9. In a system for aerobically digesting sewage which input sewage is received at a non-uniform rate, a surge tank adapted to accumulate said input sewage, and a refrigeration means associated with said surge tank adapted to cool the sewage in said surge tank to a reduced temperature, and to maintain it at said reduced temperature, and thereby avoid decomposition of said sewage, feed means associated with said surge tank being adapted to feed sewage at uniform volume to said aerobic digestion system.

10. In a system as described in claim 9, an aeration system within said surge tank.

11. In a system as described in claim 9, said refrigeration means adapted to cool said input sewage prior to the sewage reaching said surge tank.

12. In a system as described in claim 9, said refrigeration means adapted to cool said accumulated sewage by recycling.

13. In a system as described in claim 9, wherein said refrigeration means is adapted to cool the sewage at a temperature 'below F., but above its freezing point.

14. In a system as described in claim 9, wherein said refrigeration means is adapted to cool the sewage at a temperature between 32.5 and 38 F.

15. In a system as described in claim 9, wherein said surge tank is large enough to hold the sewage input received in a 24-hour period.

16. In a system for aerobically digesting sewage which input sewage is received at a non-uniform rate, a recfrigeration means associated with said input sewage adapted to cool said input sewage to a low temperature, a surge tank adapted to hold a substantial volume of low temperature sewage, feed means associated with said surge tank adapted to feed said refrigerated sewage to said aerobic digestion system at a uniform rate.

17. In a system for aerobically digesting sewage, as described in claim 16, aeration means within said surge tank adapted to inject an oxygen containing gas into said refrigerated sewage.

References Cited UNITED STATES PATENTS 1,161,600 11/1915 Orten-Boving 210-71 2,516,076 7/1950 Schlenz 21 0-12 2,703,782 3/1955 Regan et a1 210-71 X 2,847,379 8/1958 Spiegel et a1. 210-12 X 3,487,014 12/1969 Liljegren 210-12 X 3,677,405 7/1972 Keith 210-181 X SAMIH N. ZAHARNA, Primary Examiner T. G. WYSE, Assistant Examiner US. Cl. X.R.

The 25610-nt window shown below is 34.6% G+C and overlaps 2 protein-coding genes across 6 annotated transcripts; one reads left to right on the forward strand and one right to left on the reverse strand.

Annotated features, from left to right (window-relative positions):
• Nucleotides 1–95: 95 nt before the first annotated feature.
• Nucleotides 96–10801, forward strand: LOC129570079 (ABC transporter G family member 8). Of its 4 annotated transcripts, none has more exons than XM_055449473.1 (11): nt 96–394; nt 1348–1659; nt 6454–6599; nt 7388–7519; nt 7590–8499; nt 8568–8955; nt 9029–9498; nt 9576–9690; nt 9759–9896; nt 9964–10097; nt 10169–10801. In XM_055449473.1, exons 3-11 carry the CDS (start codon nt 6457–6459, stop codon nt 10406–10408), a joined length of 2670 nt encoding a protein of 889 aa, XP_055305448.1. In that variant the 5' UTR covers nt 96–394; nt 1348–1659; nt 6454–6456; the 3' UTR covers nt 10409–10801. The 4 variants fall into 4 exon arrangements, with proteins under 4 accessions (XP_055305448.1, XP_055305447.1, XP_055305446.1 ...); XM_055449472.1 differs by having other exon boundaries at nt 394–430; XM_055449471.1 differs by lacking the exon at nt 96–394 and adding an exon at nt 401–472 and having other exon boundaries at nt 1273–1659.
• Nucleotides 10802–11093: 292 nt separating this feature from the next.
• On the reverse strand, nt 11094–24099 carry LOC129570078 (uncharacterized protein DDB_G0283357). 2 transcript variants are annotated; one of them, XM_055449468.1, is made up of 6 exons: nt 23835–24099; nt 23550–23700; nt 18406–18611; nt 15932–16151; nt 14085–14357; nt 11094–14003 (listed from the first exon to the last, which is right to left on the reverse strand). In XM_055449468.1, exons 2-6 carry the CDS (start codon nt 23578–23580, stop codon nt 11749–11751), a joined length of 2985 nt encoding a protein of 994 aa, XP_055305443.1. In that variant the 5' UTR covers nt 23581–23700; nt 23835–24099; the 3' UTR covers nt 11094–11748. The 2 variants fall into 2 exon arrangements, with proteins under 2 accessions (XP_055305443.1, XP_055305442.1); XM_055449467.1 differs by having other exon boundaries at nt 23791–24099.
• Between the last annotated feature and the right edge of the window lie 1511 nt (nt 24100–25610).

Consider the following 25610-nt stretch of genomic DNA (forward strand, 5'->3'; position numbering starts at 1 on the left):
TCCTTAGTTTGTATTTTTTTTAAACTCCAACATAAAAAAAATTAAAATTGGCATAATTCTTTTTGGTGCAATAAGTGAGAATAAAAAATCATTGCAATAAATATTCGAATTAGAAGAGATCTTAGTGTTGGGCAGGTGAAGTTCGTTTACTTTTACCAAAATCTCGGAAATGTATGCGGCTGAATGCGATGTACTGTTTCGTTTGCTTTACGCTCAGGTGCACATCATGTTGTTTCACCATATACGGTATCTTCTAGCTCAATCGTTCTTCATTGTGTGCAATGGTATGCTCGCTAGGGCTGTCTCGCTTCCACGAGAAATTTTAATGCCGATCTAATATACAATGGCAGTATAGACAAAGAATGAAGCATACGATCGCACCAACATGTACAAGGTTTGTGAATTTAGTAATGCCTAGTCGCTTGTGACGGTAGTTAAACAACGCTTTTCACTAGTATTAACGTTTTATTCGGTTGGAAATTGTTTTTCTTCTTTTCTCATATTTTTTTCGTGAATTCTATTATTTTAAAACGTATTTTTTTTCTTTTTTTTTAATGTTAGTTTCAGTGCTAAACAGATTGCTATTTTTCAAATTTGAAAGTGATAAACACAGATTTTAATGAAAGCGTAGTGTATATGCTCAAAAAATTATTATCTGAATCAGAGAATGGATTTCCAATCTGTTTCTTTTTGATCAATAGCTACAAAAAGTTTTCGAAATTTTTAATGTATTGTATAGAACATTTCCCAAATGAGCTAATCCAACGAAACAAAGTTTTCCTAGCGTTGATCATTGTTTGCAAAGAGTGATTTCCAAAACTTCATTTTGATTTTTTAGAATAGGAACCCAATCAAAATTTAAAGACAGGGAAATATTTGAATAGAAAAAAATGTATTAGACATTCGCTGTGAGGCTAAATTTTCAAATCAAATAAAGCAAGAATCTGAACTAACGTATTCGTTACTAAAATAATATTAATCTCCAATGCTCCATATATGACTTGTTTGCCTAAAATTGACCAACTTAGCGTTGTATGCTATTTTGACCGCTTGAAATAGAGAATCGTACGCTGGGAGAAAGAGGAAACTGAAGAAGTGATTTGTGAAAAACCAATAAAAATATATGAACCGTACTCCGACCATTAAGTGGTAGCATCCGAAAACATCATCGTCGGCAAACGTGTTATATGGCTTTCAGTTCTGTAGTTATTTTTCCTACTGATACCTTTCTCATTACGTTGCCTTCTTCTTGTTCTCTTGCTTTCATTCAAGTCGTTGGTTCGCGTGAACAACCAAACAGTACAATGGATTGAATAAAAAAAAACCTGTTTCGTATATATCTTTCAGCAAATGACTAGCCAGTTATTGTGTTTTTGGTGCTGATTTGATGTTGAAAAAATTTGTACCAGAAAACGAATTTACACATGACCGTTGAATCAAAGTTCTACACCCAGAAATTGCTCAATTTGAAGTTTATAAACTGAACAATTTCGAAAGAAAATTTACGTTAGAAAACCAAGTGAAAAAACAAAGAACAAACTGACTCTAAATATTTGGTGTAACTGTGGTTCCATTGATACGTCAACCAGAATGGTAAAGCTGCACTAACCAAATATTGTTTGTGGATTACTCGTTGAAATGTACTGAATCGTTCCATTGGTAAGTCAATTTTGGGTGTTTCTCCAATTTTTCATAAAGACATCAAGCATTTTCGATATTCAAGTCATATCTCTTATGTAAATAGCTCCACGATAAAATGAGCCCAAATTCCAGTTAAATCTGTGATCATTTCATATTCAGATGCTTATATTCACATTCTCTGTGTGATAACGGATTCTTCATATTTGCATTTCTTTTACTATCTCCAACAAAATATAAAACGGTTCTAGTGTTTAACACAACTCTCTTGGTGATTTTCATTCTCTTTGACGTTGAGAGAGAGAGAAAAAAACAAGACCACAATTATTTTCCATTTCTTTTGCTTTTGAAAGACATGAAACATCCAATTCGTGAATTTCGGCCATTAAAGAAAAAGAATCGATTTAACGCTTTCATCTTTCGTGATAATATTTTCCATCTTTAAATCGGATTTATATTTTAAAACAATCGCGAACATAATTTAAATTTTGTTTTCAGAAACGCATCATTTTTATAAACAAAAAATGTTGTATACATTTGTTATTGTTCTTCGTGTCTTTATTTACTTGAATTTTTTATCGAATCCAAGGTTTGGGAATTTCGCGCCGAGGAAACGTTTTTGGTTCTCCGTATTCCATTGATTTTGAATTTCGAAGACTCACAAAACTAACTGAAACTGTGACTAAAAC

Referenced by
Citing PatentFiling datePublication dateApplicantTitle
US4094774 *Mar 10, 1975Jun 13, 1978Smith Eugene JMethod and apparatus for oxygenating aerobically decomposable liquors
US4139461 *Dec 27, 1977Feb 13, 1979Sterling Drug Inc.Removal of solids from a wet oxidation reactor
US4217218 *Jan 2, 1979Aug 12, 1980Sterling Durg Inc.Removal of solids from a wet oxidation reactor
US5766490 *Jan 24, 1996Jun 16, 1998Life International Products, Inc.Oxygenating apparatus, method for oxygenating water therewith, and applications thereof
US5814222 *Mar 31, 1995Sep 29, 1998Life International Products, Inc.Oxygen enriched liquids, method and apparatus for making, and applications thereof
US5885467 *Nov 24, 1997Mar 23, 1999Life International Products, Inc.Method and apparatus for making oxygen enriched liquids
US5904851 *Jan 19, 1998May 18, 1999Life International Products, Inc.Oxygenating apparatus, method for oxygenating liquid therewith, and applications thereof
US6322055Oct 2, 2000Nov 27, 2001Eco-Oxygen Technologies, LlcGas dissolving apparatus and method
US6474627Oct 26, 2001Nov 5, 2002Eco-Oxygen Technologies, LlcGas dissolving apparatus and method
US6485003Oct 26, 2001Nov 26, 2002Richard E. SpeeceGas dissolving apparatus and method
US6668556Apr 18, 2002Dec 30, 2003Eco Oxygen Technologies, Llc.Gas transfer energy recovery and effervescence prevention apparatus and method
US6848258Sep 29, 2003Feb 1, 2005Eco-Oxygen Technologies, LlcGas transfer energy recovery and effervescence prevention apparatus and method
US7320749Jun 16, 2006Jan 22, 2008Eco-Oxygen Technologies, LlcMethod and apparatus for control of a gas or chemical
US7566397Jul 28, 2009Eco Oxygen Technologies, LlcSuperoxygenation of raw wastewater for odor/corrosion control
US8580125Jul 13, 2010Nov 12, 2013Eco Oxygen Technologies, LlcMethod and apparatus for control of a gas or chemical
US20050173326 *Feb 8, 2005Aug 11, 2005Eco Oxygen Technologies, LlcSuperoxygenation of raw wastewater for odor/corrosion control
US20060231500 *Jun 16, 2006Oct 19, 2006Eco Oxygen Technologies, LlcMethod and apparatus for control of a gas or chemical
Classifications
U.S. Classification210/612, 210/620, 210/181, 210/177
International ClassificationC02F3/02
Cooperative ClassificationC02F3/02
European ClassificationC02F3/02